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Hurricane hunter lands at NOAA's Boulder labs
Theo Stein

Hurricane hunter lands at NOAA's Boulder labs

NOAA Corps Captain Catherine A. Martin assumes new role

“When other planes are grounded, this pilot heads straight for the storm!” says a recent Washington Post profile. Meet that pilot: hurricane hunter and NOAA Corps Officer Captain Catherine A. Martin. Moving from her former position as Chief of Operations at the NOAA Aircraft Operations Center in Lakeland, Florida, Martin has landed in Boulder, where she is now Executive Director of NOAA Boulder Laboratories.

“Captain Martin has 18 years with the NOAA Commissioned Officer Corps, so she brings a wealth of experience and a valuable perspective to NOAA Boulder,” says Robert Webb, Director of the NOAA Earth System Research Laboratory. Four of NOAA’s six line offices (OAR, NWS, NESDIS, and NOS) are present in Boulder—and since the NOAA Corps supports all of the agency’s research, this is familiar ground for Martin.

In her new position, Martin will be managing common site services such as IT, outreach and communications, and the library. She will also coordinate site safety and security. In a nod to her earlier work, “I’m also looking forward to helping our scientists get time on NOAA aircraft and working on the Unmanned Aircraft Systems Program,” says Martin.

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NOAA Corps' Captain Cathy Martin, Chief of Operations at the NOAA Aircraft Operations Center in Lakeland, Florida, is now the executive director of NOAA's David Skaggs Research Center in Boulder, CO.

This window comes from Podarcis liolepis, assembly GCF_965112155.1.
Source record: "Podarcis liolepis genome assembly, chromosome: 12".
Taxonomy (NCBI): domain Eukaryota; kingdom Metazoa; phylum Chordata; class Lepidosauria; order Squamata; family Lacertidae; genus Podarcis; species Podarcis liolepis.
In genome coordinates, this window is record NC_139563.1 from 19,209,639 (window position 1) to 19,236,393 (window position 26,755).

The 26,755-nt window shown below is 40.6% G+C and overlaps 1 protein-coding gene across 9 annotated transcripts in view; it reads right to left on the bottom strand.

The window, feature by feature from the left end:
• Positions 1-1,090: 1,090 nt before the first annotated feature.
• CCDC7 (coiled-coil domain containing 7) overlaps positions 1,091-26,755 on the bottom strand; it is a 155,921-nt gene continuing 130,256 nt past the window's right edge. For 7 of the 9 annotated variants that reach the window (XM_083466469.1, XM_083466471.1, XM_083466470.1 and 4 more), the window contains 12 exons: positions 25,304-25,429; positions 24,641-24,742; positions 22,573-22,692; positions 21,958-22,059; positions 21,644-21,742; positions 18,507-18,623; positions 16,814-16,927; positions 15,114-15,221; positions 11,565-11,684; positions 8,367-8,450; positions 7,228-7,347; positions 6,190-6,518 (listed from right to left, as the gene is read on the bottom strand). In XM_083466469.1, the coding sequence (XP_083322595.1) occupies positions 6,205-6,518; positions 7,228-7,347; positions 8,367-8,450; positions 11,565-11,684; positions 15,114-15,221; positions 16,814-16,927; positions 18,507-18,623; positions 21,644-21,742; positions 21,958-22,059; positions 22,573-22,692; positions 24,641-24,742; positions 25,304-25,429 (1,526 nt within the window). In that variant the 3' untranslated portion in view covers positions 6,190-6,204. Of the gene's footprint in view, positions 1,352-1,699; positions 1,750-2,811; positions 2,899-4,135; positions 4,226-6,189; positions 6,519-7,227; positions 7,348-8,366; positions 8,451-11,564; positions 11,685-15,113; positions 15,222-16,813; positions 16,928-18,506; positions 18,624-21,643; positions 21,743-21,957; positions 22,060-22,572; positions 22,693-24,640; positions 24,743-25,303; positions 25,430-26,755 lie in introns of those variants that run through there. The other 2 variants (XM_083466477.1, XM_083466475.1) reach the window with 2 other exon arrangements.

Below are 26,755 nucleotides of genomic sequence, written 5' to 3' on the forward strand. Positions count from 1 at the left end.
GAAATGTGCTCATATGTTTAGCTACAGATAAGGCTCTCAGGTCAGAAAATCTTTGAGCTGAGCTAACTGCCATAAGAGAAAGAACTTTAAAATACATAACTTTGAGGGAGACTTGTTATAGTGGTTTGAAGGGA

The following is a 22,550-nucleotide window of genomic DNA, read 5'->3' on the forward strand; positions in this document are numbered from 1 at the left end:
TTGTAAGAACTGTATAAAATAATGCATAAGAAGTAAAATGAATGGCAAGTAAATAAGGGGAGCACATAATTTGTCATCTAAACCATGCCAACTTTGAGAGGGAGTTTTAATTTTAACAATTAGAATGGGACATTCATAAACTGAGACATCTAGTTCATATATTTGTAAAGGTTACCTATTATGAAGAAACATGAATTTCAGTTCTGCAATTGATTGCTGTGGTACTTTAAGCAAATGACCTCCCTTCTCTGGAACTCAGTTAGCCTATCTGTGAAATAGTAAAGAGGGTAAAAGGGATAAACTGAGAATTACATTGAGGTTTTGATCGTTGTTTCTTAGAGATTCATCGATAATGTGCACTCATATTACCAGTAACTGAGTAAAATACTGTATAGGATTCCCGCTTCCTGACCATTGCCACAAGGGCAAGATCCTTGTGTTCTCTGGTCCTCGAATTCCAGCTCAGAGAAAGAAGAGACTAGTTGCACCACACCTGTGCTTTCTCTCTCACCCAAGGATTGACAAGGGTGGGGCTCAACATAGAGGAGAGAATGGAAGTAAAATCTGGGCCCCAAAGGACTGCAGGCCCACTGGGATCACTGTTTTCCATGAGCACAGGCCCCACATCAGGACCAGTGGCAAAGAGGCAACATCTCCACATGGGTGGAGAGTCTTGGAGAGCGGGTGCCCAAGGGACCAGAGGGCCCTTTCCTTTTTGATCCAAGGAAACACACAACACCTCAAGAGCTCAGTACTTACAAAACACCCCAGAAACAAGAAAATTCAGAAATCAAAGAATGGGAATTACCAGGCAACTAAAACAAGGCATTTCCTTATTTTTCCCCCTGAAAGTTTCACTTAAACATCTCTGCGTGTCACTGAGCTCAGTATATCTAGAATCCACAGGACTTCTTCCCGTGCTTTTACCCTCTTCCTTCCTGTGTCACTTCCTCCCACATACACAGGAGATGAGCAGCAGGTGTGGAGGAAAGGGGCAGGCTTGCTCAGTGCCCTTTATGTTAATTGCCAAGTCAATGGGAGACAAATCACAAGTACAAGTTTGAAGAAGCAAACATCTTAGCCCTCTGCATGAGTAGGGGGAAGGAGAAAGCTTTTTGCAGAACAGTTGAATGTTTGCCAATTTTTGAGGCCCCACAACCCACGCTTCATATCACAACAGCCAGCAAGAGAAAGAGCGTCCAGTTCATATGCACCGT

An adventurous career takes flight 

Martin’s favorite NOAA assignments have been flying planes, an interest that dates back to high school. “It was career day my junior year,” she said. “We had to sign up to listen to three people talk. I chose my dad, his friend, and a pilot. That day I went home from school and told my parents I wanted to become a pilot.”

Martin has had a varied and adventurous career. The North Andover, Massachusetts native graduated from the Florida Institute of Technology with a B.S. in Aviation Management/Flight Technology and a B.S. in Aviation Meteorology. Once she completed basic officer training in the NOAA Corps (2000), she fulfilled a two-year stint on the NOAA Ship Ronald H. Brown.

After qualifying as an aviator, Martin worked at the NWS National Operational Hydrologic Remote Sensing Center in Chanhassen, Minnesota. There she flew a NOAA Gulfstream Commander two-engine turboprop to measure the water content of snowpack. In 2007, she was selected to fly NOAA’s heavy aircraft and trained with the Navy for two years before returning to MacDill Air Force Base in Tampa, Florida.

Hunting hurricanes

Martin flew through hurricane eyewalls no fewer than 100 times during her four years at MacDill. For these missions, she piloted one of NOAA’s two WP-3D Orions—heavily instrumented, four-engine, long-distance converted military turboprops now famous for their intrepid hurricane hunter missions. When asked what it’s like to fly into a hurricane, Martin responded, “It’s definitely turbulent. You have to fly through the rain bands to get to the eye of the hurricane, where it’s clear and less turbulent.”

“It makes me feel proud to fly those missions,” she continued. “We are out there collecting vital data that NOAA uses to make better forecasts. That’s what I love about my job: helping people along the coast know that the storm is coming their way.”

After her rotation at MacDill, Martin transferred to NOAA Headquarters as Chief of Staff before becoming the Chief of Operations at the NOAA Aircraft Operations Center in Lakeland. She joined NOAA Boulder at the beginning of October.

Reflecting on her career in a recent documentary on women’s service in the NOAA Corps, Martin spoke about the most important values NOAA has given her: independence and teamwork. “Independence has allowed me to get where I am in my career. But I love my career because of the teamwork that I’m actually able to be a part of.” As Executive Director of the NOAA Boulder Laboratories, CAPT Martin will have a lot of opportunities to work with and lead teams. Welcome to the job!

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